Author

T R Venkatesh Babu B.Com, FCA

Browsing

LLP or Private Limited Company? This is one of the most asked questions by new and old entrepreneurs. What’s the most suitable structure to start his/her business? A simple google search would yield thousands of results and tens of good articles on the subject. I would share some of the good ones with these entrepreneurs but nevertheless, a few questions remain unanswered in those articles. So, I thought of compiling a simple table, although not exhaustive, (with the least amount of legal and financial jargon) to address such unanswered questions.

LLP is the newest kid on the block. LLP structure was introduced with the passing of The Limited Liability Partnership Act, 2008, which came into effect in early 2009. This structure has been in the west for many decades. The traditional partnership businesses burdened the partners with unlimited liability, many times this burden induced by other partners with the “principle of agency” at play. One partner’s actions leading to a massive loss became all partners’ burden. It had the potential to bankrupt the partners of the firm. LLP structure addresses this point primarily by borrowing the concept of “limited liability” from the corporate structure. On the other side, a typical corporate structure would entail a long list of compliance costs which can be prohibitive to many businesses. The fusion of traditional partnerships and corporates is LLP.

Hope the readers find the table useful. If any doubt still persists, please feel free to write to me or leave your query in the comment section. We shall be happy to get back.

Income Tax

  S No  Particulars  Private Limited Company  LLP
  1  Rate of Tax  Tax Rate 25%   (If Turnover is less than Rs.400 Crore. However, the Companies can choose to pay taxes @ 22%, without any deductions)   Tax Rate @ 30 % (If Turnover exceeds 400 Crore)   Surcharge; Income 1 Crore to 10 Crores -7%              more than 10 Crores -12%   Health & Education Cess : 4 %      Tax Rate @ 30 %                   Surcharge; Income Exceeds 1 Crore – 12%     Health & Education Cess : 4 %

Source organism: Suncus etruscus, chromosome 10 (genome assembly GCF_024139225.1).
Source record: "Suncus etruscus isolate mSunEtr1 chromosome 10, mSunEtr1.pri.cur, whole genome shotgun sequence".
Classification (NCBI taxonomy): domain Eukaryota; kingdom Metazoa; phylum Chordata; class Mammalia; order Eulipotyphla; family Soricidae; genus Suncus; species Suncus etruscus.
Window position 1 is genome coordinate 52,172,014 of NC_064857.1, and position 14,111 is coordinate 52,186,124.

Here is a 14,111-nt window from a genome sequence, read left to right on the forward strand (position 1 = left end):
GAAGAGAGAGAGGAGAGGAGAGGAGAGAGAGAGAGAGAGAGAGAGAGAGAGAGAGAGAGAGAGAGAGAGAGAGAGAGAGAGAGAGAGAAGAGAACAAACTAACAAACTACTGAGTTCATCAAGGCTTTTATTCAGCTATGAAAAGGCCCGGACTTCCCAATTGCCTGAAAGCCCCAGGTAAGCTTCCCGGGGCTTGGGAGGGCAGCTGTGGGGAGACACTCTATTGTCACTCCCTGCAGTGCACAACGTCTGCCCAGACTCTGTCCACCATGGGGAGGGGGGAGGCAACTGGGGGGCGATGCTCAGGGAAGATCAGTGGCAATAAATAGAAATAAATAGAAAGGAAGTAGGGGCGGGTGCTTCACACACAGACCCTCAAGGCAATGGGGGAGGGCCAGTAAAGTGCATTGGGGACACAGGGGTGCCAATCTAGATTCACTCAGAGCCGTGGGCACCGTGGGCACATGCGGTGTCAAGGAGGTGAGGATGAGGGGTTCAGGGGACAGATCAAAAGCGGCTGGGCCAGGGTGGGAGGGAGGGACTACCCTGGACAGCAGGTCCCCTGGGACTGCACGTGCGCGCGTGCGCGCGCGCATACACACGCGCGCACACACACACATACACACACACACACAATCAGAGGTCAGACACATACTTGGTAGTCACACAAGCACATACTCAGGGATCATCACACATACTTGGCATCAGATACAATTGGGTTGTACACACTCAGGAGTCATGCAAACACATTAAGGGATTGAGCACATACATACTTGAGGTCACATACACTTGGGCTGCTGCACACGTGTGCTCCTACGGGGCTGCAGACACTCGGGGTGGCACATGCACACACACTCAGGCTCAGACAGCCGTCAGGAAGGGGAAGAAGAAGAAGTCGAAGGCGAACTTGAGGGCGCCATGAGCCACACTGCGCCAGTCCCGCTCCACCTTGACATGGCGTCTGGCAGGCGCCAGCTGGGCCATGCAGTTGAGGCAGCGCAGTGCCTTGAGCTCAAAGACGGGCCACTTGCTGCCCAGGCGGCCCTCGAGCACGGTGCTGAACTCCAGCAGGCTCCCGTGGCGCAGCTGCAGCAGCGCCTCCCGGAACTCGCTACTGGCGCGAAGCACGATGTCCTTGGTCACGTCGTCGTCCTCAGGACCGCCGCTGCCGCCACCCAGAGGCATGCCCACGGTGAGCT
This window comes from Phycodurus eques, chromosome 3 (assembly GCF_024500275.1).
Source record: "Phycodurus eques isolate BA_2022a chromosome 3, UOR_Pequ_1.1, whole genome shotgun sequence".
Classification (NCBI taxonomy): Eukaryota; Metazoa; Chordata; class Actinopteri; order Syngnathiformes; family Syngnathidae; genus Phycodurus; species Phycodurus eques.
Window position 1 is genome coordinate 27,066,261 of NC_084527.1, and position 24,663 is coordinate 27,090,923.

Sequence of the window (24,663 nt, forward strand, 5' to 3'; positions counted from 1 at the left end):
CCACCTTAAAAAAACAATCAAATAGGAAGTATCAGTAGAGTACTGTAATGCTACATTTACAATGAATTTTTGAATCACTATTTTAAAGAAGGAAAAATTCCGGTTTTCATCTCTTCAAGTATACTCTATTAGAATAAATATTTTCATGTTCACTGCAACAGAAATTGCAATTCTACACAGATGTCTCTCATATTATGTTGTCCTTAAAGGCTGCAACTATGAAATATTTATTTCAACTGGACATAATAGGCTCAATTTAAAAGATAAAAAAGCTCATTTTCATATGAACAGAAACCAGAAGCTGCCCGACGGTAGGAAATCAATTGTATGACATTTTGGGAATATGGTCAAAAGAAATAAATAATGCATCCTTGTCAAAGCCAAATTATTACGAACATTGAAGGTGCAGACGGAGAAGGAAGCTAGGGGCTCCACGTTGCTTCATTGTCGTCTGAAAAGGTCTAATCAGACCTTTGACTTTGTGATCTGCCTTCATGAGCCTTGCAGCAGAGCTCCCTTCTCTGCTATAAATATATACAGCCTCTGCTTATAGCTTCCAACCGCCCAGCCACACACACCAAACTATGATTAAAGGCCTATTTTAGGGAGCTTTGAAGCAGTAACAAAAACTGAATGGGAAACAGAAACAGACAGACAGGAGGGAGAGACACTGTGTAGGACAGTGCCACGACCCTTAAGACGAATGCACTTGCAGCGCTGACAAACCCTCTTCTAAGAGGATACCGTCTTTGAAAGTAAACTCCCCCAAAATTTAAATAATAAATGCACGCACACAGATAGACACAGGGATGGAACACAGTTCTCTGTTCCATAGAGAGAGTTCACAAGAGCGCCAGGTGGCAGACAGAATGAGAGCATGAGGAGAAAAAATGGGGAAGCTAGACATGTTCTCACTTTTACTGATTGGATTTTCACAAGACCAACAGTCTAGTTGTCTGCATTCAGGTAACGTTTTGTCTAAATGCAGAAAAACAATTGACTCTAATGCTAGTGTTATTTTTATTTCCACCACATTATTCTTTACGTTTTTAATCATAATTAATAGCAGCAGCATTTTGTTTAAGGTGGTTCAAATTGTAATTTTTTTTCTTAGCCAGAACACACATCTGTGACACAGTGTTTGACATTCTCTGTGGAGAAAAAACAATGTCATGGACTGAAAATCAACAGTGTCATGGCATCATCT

2MAT   (Minimum alternate tax)MAT -15%   On Book profitNot Applicable   AMT (Alternate Minimum Tax) 18.5% in special cases where there is deduction u/s 10AA/80IB etc.,
3Profit DistributionTaxable in the hands of Shareholders based on their tax slab  Profit distributed post tax is exempt from tax  
4Salary/Remuneration  to Directors/PartnersNo Restriction/Cap on payments to DirectorsAggregate of   90 % of the first Rs.300,000/-  Plus60 % of the Balance Profit In the case of loss maximum salary allowed as expense for tax purpose will be Rs.1,50,000/-  

Companies Act vs LLP Act

S No.ParticularsPrivate Limited CompanyLLP
 1Governing LawCompanies Act, 2013Limited Liability Partnership Act, 2008
 2NameMust contain suffix ‘Ltd’ or ‘Pvt Ltd’Must contain suffix ‘LLP’
 3Organizational StructureRigid & governed by Companies ActFlexible & governed by LLP Agreement
 4Loans & borrowings (Other than from Banks & Financial Institutions)Directors cannot borrow and lend money to CompanyThere is a Cap on shareholders lending to CompanyNo Restrictions. Governed by LLP Agreement
5Convening of MeetingsBoard Meetings are mandatoryAnnual General Meetings is Mandatory    No Mandatory requirement.   But however, the partners may decide to have periodical meetings and the same will be governed by LLP Agreement
6Intimating ROC regarding Creation of Charge Mandatory when a charge is created on assets of the CompanyNot Mandatory
   7  Maintenance of Statutory RecordsMany Registers are required to be maintained like Shareholders/Members Register, Directors RegisterNo such requirement  
    8Increase in CapitalRequire to Pass Ordinary resolution in General Meeting and file form SH-7.Only require to amend LLP Agreement and File e-form Form-3.
    9Annually form filling requirementThere are many E-forms  like AOC-4, Form –MGT-7  and E – form-ADT-1Only Two annual form E-form- 8, E-form-11